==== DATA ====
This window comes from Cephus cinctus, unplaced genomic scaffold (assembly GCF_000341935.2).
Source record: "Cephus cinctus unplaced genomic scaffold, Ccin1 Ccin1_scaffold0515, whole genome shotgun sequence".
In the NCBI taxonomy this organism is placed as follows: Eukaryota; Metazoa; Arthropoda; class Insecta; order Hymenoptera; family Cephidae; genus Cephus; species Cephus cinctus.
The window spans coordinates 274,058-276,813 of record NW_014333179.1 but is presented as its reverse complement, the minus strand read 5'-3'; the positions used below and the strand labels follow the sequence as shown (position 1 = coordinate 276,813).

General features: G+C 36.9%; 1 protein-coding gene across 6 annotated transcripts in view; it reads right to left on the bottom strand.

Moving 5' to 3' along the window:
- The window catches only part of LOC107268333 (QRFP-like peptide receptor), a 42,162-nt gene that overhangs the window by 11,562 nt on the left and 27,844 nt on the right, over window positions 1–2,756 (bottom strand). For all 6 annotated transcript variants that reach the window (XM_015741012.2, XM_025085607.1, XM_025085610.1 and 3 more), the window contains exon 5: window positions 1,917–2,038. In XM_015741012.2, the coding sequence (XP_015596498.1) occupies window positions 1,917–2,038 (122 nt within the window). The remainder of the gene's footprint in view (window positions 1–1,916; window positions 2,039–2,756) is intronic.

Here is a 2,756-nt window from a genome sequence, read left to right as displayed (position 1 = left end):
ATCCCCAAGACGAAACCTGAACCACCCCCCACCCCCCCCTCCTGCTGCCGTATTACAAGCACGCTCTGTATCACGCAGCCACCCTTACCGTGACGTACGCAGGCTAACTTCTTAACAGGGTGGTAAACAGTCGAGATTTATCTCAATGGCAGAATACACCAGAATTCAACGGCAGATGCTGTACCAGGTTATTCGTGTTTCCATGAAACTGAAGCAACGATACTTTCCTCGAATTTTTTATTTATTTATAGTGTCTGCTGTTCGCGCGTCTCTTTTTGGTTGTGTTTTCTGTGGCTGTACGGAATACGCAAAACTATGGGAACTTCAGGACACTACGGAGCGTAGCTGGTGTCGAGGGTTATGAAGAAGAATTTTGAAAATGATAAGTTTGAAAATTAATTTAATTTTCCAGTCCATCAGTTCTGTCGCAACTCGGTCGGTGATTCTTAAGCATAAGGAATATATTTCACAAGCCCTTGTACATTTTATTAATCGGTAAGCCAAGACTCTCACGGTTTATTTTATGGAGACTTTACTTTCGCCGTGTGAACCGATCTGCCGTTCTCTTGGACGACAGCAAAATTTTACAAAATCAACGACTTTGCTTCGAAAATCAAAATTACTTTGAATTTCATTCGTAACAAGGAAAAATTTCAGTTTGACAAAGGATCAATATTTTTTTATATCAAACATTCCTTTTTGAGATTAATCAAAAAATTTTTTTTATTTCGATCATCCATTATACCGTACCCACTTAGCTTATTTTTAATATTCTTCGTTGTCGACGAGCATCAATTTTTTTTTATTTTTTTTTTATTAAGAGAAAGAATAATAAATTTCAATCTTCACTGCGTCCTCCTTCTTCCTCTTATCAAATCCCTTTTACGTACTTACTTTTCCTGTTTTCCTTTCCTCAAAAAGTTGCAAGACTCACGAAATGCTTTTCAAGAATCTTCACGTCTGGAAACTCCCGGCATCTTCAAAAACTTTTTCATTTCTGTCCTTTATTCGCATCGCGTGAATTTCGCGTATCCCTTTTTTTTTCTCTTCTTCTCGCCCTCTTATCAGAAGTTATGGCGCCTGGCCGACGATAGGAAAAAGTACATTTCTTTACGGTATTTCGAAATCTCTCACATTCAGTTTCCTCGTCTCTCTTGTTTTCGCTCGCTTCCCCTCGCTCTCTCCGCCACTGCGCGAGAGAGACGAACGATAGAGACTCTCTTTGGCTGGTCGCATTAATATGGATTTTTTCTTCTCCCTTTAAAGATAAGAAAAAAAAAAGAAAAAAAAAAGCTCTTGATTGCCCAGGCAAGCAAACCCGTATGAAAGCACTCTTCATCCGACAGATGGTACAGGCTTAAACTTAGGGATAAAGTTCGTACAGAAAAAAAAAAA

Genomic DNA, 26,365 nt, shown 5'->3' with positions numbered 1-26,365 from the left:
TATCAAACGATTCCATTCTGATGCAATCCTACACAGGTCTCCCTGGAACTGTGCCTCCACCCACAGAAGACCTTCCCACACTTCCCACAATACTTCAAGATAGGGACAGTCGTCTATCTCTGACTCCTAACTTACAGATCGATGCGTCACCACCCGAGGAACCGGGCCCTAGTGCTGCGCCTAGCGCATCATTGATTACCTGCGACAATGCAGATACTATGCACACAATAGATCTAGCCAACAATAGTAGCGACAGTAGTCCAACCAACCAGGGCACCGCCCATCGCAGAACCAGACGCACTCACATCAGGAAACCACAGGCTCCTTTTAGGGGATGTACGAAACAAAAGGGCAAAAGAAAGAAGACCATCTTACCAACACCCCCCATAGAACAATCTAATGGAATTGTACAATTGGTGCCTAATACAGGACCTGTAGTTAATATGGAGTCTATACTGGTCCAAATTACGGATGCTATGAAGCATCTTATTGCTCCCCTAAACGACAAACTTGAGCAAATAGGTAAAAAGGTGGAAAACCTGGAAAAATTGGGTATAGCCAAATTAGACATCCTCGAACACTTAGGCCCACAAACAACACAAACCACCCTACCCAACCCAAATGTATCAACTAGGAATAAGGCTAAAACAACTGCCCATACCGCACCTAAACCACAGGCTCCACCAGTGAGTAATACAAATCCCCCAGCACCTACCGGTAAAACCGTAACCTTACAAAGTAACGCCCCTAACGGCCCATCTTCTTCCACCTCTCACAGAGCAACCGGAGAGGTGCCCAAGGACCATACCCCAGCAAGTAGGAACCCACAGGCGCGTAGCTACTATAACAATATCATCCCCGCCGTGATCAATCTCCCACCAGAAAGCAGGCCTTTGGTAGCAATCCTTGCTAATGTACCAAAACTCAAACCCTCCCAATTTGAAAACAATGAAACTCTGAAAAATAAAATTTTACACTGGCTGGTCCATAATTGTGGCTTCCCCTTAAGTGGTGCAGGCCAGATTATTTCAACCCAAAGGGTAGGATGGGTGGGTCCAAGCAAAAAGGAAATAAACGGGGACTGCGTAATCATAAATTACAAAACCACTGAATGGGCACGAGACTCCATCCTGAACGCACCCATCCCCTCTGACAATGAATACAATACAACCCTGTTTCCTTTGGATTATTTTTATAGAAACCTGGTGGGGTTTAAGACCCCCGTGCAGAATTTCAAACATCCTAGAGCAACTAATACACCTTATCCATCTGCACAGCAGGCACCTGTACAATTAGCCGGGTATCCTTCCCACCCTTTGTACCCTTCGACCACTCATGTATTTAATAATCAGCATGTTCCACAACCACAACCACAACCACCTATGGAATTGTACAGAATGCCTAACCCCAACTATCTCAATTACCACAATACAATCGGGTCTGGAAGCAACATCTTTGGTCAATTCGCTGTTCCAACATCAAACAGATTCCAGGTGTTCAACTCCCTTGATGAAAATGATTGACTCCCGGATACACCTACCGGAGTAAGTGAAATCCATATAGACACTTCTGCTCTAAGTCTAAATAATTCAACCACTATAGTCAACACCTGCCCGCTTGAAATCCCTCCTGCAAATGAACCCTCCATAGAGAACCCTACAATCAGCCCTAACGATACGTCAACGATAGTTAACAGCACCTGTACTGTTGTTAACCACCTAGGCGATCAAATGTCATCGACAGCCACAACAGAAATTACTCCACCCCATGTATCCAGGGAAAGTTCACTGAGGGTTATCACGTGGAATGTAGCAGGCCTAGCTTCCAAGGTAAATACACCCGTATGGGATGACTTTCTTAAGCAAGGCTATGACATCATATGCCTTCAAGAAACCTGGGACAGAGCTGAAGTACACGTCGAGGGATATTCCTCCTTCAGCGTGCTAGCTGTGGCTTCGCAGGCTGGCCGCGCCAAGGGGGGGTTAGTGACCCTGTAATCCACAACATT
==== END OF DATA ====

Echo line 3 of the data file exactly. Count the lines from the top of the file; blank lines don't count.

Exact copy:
In the NCBI taxonomy this organism is placed as follows: Eukaryota; Metazoa; Arthropoda; class Insecta; order Hymenoptera; family Cephidae; genus Cephus; species Cephus cinctus.